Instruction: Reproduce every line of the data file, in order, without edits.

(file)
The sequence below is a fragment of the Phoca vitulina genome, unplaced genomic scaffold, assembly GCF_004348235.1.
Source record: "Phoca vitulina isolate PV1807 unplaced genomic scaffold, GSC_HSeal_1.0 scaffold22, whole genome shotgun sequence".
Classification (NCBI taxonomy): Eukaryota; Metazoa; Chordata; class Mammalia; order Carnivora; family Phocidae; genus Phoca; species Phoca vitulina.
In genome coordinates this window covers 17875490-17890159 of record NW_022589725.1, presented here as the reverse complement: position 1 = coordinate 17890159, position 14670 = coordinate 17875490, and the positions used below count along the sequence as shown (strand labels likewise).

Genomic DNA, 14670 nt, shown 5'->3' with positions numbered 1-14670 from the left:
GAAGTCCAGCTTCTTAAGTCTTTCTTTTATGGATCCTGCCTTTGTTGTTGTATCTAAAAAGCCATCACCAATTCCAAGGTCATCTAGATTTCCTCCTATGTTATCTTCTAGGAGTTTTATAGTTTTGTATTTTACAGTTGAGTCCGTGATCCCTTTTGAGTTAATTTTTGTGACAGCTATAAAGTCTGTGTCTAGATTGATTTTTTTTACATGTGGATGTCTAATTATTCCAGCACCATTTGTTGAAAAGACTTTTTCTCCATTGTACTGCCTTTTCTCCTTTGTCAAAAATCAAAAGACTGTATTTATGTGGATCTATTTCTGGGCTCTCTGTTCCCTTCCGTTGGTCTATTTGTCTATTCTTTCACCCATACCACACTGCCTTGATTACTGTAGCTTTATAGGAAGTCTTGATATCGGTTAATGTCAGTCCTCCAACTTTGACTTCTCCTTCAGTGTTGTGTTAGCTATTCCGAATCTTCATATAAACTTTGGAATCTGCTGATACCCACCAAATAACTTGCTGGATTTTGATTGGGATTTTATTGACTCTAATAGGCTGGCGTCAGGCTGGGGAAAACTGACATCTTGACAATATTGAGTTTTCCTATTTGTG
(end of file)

The sequence below is a fragment of the Phoca vitulina genome, unplaced genomic scaffold, assembly GCF_004348235.1.
Source record: "Phoca vitulina isolate PV1807 unplaced genomic scaffold, GSC_HSeal_1.0 scaffold22, whole genome shotgun sequence".
Classification (NCBI taxonomy): Eukaryota; Metazoa; Chordata; class Mammalia; order Carnivora; family Phocidae; genus Phoca; species Phoca vitulina.
In genome coordinates this window covers 17875490-17890159 of record NW_022589725.1, presented here as the reverse complement: position 1 = coordinate 17890159, position 14670 = coordinate 17875490, and the positions used below count along the sequence as shown (strand labels likewise).

Genomic DNA, 14670 nt, shown 5'->3' with positions numbered 1-14670 from the left:
GAAGTCCAGCTTCTTAAGTCTTTCTTTTATGGATCCTGCCTTTGTTGTTGTATCTAAAAAGCCATCACCAATTCCAAGGTCATCTAGATTTCCTCCTATGTTATCTTCTAGGAGTTTTATAGTTTTGTATTTTACAGTTGAGTCCGTGATCCCTTTTGAGTTAATTTTTGTGACAGCTATAAAGTCTGTGTCTAGATTGATTTTTTTTACATGTGGATGTCTAATTATTCCAGCACCATTTGTTGAAAAGACTTTTTCTCCATTGTACTGCCTTTTCTCCTTTGTCAAAAATCAAAAGACTGTATTTATGTGGATCTATTTCTGGGCTCTCTGTTCCCTTCCGTTGGTCTATTTGTCTATTCTTTCACCCATACCACACTGCCTTGATTACTGTAGCTTTATAGGAAGTCTTGATATCGGTTAATGTCAGTCCTCCAACTTTGACTTCTCCTTCAGTGTTGTGTTAGCTATTCCGAATCTTCATATAAACTTTGGAATCTGCTGATACCCACCAAATAACTTGCTGGATTTTGATTGGGATTTTATTGACTCTAATAGGCTGGCGTCAGGCTGGGGAAAACTGACATCTTGACAATATTGAGTTTTCCTATTTGTG